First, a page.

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6 - The Doha 2008 Accord and its Aftermath

Published online by Cambridge University Press:  19 January 2021

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Summary

COUPS D’ÉTAT: FROM 8 MARCH 2005 TO 8 MAY 2008

Hizbullah's bid for power laid the cornerstone for a new phase in which it seeks to dominate the public sphere and national political arena. Under the slogan of partnership and the reformulation of the political system (almusharaka wa i‘adat intaj al-sulta) and after eighteen months of a wavering political stalemate, Hizbullah affected change by force on the ground gaining its long awaited veto power in the Lebanese cabinet. In a politically charged atmosphere, the cabinet decided to confront Hizbullah for the first time since Ta‘if. After a long meeting on 6 May that went on till the early hours of the morning, the council of ministers deemed Hizbullah's telecommunications network an “onslaught against the state's sovereignty and its financial resources” (i‘tida’ ‘ala siyadat al-dawla wa al-mal al-‘amm) or as illegitimate and a threat to the state's financial security. The cabinet affirmed that it was going to bring to justice all those who participated or were involved in deploying this network, which was tantamount to an arrest warrant against Nasrallah. Also, the cabinet dismissed the pro-Hizbullah-Amal Beirut Airport head of security, Lebanese army general Wafiq Shuqayr, who had been serving in this post since 2000, accusing him of deploying cameras across Beirut International Airport's lane number 17 in order to monitor the travellers. Hizbullah exploited a general strike called on by the Labor unions on 7 May and the aforementioned two governmental decisions as pretexts to storm and occupy, by military force in the night of 8-9 May, West Beirut, where most government ministries are located. By 12 May Hizbullah was able to control the Shuf region, a Druz den. The party managed to strike a ‘silent consensus’ deal with the Lebanese army not to interfere in the crisis. Knowing that at least 60 percent of the army are Shi‘ites and that it is made up of a further seventeen confessions that form the Lebanese myriad, involving the army in the clashes would have led to its disintegration, as was the case during the civil war. The Hizbullah-led opposition waged a campaign of civil disobedience blocking vital routes and key arteries to the Lebanese economy such as the national airport and the Beirut port.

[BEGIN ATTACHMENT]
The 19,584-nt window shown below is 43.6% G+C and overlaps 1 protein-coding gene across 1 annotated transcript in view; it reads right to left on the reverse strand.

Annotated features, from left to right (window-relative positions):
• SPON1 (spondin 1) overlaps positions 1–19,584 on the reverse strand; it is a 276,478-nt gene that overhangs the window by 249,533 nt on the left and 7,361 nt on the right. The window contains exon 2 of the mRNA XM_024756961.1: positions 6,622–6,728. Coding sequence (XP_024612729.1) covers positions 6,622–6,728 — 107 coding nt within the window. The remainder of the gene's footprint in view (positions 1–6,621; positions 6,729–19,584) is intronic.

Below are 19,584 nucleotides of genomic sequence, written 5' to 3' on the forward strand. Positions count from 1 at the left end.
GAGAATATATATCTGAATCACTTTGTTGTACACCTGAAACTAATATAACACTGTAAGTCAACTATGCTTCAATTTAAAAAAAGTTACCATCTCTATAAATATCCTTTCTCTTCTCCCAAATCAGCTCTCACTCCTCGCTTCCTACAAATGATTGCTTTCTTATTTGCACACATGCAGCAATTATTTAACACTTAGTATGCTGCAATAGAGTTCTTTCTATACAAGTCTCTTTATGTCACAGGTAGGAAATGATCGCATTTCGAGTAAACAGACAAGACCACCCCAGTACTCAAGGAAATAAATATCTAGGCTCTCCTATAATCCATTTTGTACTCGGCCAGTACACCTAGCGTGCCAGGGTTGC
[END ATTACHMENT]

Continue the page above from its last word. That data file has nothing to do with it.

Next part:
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Publisher: Amsterdam University Press
Print publication year: 2012

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